Archive for the ‘barriers’ tag
This is the final of four posts (for now) looking at various barriers to learning inherent in the current education system.
Once upon a time, exams were like currency. They were a short hand for your ability, and they were used both by ‘centres of higher learning’ (as my old VC used to say) and out there, in the ‘real world’,usually for the purposes of getting a job. Unfortunately, that system is now bankrupt.
University entrance is based either on predicted outcomes, interviews, or university set exams. More worryingly successive governments have been told by employers that students aren’t leaving school with the skills they need them to have. Now until recently, perhaps the obvious response to those complaints was to make changes to the exam system. However, I would argue that is no longer the case. The time has come to be gone of the blessed things once and for all.
If we get rid of exams, we free up teachers, schools and learners to engage in some genuninely useful and enriching learning. As a result of those students will gain:
- Time, to learn deeper and learn in more appropriate ways
- A portfolio that reflects their ability, both academically and in terms of skills particular employers may be seeking.
- Real world experience, from which they can make better informed decisions bout their futures
- Contacts and a network of people to call on when they do come to seek employment, either for references or perhaps a job.
Of all the changes I’ve mentioned (here, here and here) this would be the biggest obstacle, party because of the history of the system, and partly because they can still be used to sort the wheat from the chaff, which does seem to still be an unwritten aspect of current government policy.
Doesn’t mean we shouldn’t start trying though!
I recently added two posts on ‘barriers to learning’ – the year group and the timetable . This post and tomorrow’s post will extend that idea to look at two larger scale problems – the nature of the ‘education system’ and the exams system.
Our secondary schools are like factories. In fact, perhaps battery farms would be a better analogy. Some ‘forward thinking’ schools might have a metaphorical window open, or the cages in the sun, but ultimately pupils have to come in, learn with in rigidly defined boxes and regularly lay eggs (pass tests). If we look as education as a system, with things to be moved around and where students need to ‘get an education’ this might make sense. But not from the point of view of the learners.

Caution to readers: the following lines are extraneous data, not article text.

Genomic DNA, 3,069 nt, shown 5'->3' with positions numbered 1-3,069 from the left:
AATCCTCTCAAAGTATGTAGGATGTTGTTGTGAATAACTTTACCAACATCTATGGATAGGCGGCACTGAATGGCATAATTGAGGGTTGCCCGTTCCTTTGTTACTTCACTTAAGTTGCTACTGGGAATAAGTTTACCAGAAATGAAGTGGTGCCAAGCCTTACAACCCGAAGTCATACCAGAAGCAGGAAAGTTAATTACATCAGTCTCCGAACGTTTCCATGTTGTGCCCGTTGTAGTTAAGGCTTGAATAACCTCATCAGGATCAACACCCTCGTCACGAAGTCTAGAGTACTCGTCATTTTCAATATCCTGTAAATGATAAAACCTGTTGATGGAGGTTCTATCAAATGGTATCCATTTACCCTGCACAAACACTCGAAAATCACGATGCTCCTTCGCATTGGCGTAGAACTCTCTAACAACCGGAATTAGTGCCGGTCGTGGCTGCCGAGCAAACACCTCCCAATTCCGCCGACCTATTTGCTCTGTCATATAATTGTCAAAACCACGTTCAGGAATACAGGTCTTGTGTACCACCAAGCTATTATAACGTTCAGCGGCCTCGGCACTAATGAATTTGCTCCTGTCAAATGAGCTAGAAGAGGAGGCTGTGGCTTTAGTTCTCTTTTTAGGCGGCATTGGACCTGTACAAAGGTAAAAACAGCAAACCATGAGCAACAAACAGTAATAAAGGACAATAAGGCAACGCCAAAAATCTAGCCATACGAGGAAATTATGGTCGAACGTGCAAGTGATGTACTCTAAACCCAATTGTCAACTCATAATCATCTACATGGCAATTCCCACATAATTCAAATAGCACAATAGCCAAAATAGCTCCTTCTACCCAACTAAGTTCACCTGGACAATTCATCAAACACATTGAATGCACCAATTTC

To stretch a metaphor to breaking point, we need free range schools. Where pupils are free to wander off to explore learning within some broadly defined limits. This is increasingly happening in primary, and to some extent Key Stage 3. The big question now is how do you square the circle of free range learners, who need to get qualifications from a factory system?
Just like the timetable, arranging students into groups based on when they were born makes sense from an organisational point of view. But not from a learning one. So, what are the alternatives?
For some subjects, perhaps grouping by understanding / progress would be appropriate. I’ve heard arguments from both Maths and Science teachers against mixed ability teaching in these subjects, so that would be something to consider
If we start handing over control to students, some things might get grouped by interest. We currently run and enrichment programme in Key Stage 4 to get students to try something new for one afternoon a fortnight. The groups are made up of students who wanted to have a go at a particular thing. If these ideas of self-directed learning take off, so might self-selecting groups (regardless of their age)
Or how about mixed age groups? I am hearing of a growing number of schools creating mixed age group forms with often positive results. If project based learning becomes a greater part of what schools do then (within reason) these vertical groupings could play a part in encouraging younger students to learn from older students, and older students to develop a role both teaching and mentoring younger members of the group
I’ve been doing a lot of pondering recently about the barriers that exist to genuine project led learning of the sort that I think we need to be moving to. The often quoted one is exams, but something more practical, that schools can control is the way the school day is structured.
Most people agree that while arranging teaching in hour long blocks after which everyone shuffles around the building may be an efficient of organising people, it isn’t a very effective way system for learning. Some schools have played around with themed days for various things, but I’d like to go even further. Why not make the basic building block the week?
You could take an Opening Minds / Project based learning approach and bring together various subject expertise around a particular theme or enquiry. You could even try delivering a discrete subject in that block if you wanted (although I think you might be missing the bigger picture if you did). But by changing one thing, you force those in education to rethink everything else, and hopefully provide a much more effective learning experience.
So who’s brave enough to go first